Given the weakness of health systems in sub-Saharan Africa, in particular the acute shortage of health personnel, it is incomprehensible that routine or mandatory testing per se would lead to any drastic improvements in HIV/AIDS prevention or treatment and care on the continent. Rather than calling for routine or mandatory testing, the limited access to health professionals which is seriously undermining HIV prevention, treatment and care in sub-Saharan Africa should be addressed. Chen and colleagues observed that sub-Saharan African countries must nearly triple their current number of health workers by adding the equivalent of one million workers through retention, recruitment and training if they are to come close to approaching the Millennium Development Goals (MDGs) for health. Sub-Saharan African countries surely cannot do this alone; they would need support from the countries who recruit health workers from the continent. A comprehensive approach that includes immediate measures to stop the migration of health workers is paramount. In addition, substantial investments are required in training more health professionals to make up the current shortfalls. This may seem a long-term solution but 25 years down the track in the battle against AIDS, nothing should be discarded on the basis of being long-term.

The culture of health service utilization

The culture of health service utilization in Africa raises concerns about the feasibility of routine or mandatory HIV testing. Africans in general, and particularly the poor, do not use health services unless they are very sick or there is a specific need. The concepts of preventive health care and health promotion do not appear to have caught up with most of the population. Even in times of infirmity, studies have shown that self-medication and the use of traditional medicine are usually the first line of action. This culture of poor health service utilization has been sustained by the high level of poverty in Africa and the limited access to health facilities often culminating in long and arduous hours of travel to see a doctor. A key consequence of this is the high incidence of late HIV/AIDS diagnosis across Africa and among African immigrants overseas.

Routinely testing people presenting at health facilities for HIV with or without their consent, in an environment of poor health service utilization, would have limited impact on preventing HIV/AIDS as significant numbers of non-regular users of health services will be missed. This is not to say that testing people routinely at health facilities may not have any positive effects; it could lead to an increase in the number of people tested for HIV on the African continent. However, for routine or mandatory testing or any other policy that focuses on health-care settings to have the maximum impact in Africa, a massive educational effort on health-care use is as essential as the removal of financial and other barriers to accessing health care.

Stigma and discrimination
HIV-related stigma and discrimination remain widespread in Africa. Despite having the highest number of HIV cases and AIDS-related deaths, people identified as living with HIV/AIDS still face serious discrimination from and together with their families. AIDS-related discrimination can manifest in different ways – from inappropriate comments to breaches of patients’ confidentiality, delay and refusal of treatment and social isolation. Stigma and discrimination obstruct the uptake of HIV/AIDS interventions. A study done in Botswana and Zambia found that stigma against HIV-positive persons and fear of discrimination were the key reasons for the low uptake of voluntary counselling and testing to prevent mother-to-child transmission of the virus. It has been argued that routinely testing for HIV as part of health delivery would normalize testing and make AIDS less stigmatized. However, it is hard to imagine how this will happen given the issues of confidentiality surrounding HIV testing and the low rate of disclosure by those testing positive. Unless the current stigma and discrimination associated with HIV/AIDS is seriously addressed, any policy of routine or mandatory testing could even be counter-productive by driving people away from health facilities if they know they will be tested.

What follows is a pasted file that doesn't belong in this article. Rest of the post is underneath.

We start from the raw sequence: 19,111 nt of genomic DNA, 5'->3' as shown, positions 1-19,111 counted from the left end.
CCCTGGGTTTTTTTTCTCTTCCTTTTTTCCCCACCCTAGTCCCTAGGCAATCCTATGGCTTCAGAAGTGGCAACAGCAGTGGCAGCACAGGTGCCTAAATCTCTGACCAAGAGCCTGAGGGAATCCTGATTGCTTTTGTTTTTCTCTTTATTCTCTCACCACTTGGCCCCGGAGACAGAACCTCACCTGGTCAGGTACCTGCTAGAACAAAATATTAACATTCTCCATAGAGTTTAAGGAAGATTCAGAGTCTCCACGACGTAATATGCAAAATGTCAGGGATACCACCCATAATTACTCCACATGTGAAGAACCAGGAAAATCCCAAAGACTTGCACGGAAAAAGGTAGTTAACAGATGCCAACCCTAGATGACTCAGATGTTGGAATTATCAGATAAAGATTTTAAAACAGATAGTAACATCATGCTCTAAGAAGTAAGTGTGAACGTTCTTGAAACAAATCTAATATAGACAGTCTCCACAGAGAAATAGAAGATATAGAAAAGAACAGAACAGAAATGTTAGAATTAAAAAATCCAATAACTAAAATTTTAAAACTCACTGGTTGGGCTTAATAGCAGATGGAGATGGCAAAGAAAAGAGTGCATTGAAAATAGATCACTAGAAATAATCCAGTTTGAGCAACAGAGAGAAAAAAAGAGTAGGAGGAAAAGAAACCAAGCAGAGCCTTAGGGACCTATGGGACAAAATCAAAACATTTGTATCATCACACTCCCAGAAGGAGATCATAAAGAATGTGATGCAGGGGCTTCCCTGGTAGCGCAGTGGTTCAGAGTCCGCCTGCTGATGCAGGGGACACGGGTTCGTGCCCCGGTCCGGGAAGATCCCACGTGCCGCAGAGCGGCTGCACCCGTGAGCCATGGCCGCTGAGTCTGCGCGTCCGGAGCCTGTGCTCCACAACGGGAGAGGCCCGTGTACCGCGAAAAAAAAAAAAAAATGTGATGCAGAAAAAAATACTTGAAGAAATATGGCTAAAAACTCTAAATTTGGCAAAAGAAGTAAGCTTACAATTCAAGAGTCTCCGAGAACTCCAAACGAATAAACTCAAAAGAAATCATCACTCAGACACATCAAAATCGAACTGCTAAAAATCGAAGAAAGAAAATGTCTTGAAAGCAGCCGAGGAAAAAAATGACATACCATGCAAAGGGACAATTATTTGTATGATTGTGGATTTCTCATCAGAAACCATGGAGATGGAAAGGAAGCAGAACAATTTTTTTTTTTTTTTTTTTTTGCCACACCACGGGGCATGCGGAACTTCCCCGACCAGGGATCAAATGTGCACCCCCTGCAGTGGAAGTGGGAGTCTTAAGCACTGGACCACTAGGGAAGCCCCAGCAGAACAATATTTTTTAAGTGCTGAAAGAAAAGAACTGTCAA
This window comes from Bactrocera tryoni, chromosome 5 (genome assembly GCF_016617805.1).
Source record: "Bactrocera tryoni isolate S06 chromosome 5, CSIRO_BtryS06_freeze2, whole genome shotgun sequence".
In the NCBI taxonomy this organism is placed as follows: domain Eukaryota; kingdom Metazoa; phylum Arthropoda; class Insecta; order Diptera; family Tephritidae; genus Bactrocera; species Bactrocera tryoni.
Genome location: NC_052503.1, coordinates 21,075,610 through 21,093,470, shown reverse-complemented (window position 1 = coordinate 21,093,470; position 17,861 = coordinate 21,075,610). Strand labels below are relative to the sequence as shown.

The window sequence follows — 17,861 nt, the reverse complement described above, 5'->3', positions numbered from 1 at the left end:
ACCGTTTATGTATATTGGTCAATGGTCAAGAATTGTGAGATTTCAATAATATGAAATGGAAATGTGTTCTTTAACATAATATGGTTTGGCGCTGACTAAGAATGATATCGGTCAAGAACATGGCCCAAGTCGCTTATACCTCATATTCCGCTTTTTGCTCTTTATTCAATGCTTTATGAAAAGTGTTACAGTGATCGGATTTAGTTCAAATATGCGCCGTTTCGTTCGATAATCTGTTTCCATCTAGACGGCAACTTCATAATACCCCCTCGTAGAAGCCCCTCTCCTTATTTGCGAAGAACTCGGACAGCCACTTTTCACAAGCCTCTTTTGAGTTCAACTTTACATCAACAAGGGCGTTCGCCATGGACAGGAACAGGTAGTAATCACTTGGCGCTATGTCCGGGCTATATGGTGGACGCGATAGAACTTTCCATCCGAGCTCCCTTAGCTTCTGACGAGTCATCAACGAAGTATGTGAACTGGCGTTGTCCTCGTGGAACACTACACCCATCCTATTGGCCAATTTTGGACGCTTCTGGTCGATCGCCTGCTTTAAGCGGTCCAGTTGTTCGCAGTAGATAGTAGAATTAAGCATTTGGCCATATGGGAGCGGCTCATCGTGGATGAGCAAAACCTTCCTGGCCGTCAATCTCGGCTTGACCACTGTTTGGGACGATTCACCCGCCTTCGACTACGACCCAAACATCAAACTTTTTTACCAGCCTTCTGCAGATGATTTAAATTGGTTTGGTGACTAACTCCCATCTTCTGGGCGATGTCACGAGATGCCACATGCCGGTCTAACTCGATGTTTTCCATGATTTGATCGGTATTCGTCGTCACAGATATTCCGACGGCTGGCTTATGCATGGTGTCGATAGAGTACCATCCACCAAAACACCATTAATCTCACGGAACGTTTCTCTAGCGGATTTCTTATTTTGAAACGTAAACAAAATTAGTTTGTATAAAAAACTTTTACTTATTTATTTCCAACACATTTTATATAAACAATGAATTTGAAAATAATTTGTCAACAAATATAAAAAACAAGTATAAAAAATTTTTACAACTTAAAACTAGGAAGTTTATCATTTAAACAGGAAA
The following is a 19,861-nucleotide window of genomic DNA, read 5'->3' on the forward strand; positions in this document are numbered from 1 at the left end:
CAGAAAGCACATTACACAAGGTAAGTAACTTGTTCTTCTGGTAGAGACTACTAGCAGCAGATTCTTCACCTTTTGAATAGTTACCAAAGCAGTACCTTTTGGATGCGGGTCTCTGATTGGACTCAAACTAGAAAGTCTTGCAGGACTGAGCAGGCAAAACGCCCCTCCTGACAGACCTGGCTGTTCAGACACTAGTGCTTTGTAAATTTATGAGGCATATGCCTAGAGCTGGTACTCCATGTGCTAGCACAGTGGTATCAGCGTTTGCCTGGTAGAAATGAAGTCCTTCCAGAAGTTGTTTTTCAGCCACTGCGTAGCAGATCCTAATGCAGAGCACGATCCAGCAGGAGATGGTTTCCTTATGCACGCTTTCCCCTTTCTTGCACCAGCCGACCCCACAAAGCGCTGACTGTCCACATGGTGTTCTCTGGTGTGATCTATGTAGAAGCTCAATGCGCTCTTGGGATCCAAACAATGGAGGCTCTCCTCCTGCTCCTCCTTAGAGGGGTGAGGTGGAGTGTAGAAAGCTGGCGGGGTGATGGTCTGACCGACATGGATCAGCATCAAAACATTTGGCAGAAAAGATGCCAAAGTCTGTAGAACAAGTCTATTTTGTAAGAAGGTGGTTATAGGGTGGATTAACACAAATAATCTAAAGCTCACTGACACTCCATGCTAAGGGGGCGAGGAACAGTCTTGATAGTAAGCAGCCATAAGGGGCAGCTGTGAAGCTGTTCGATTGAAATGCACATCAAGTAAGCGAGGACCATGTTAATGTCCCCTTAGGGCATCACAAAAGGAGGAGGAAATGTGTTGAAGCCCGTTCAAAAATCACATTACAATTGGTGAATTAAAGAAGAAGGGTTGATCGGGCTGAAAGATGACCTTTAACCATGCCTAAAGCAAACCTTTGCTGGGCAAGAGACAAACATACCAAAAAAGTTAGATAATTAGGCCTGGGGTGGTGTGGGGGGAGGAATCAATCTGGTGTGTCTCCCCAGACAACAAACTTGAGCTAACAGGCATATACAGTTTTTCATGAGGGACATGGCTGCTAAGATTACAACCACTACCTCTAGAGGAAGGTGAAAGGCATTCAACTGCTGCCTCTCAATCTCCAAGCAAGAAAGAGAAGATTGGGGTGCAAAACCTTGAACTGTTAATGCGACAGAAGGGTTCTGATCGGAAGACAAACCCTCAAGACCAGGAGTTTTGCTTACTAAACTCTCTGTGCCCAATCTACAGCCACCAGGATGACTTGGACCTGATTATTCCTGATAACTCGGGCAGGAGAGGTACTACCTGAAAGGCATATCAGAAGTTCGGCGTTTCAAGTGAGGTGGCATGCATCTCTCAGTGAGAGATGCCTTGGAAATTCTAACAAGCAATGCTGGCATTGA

Sub-Saharan Africa is contextually unique. The social, economic and cultural contexts within which HIV infects people and spreads across the continent differ considerably from those in other parts of the world. It is important that appropriate caution is exercised when prescribing policies that seem to have worked in other settings for use in Africa. Although HIV testing is crucial for effective prevention, making it routine or mandatory in sub-Saharan Africa may not be feasible in the short to medium term. What is important is the removal of the key barriers to HIV testing. In particular, the lack of access to ARV therapy, the inadequate health workforce that has incapacitated many health systems in Africa, the culture of poor use of health services and the widespread stigma and discrimination associated with HIV/AIDS must be tackled. HIV/AIDS, to a large extent, is a behaviour-induced epidemic, and like all such epidemics the object of prevention lies in individual behaviour changes which cannot be brought about by a policy of routine or mandatory testing alone.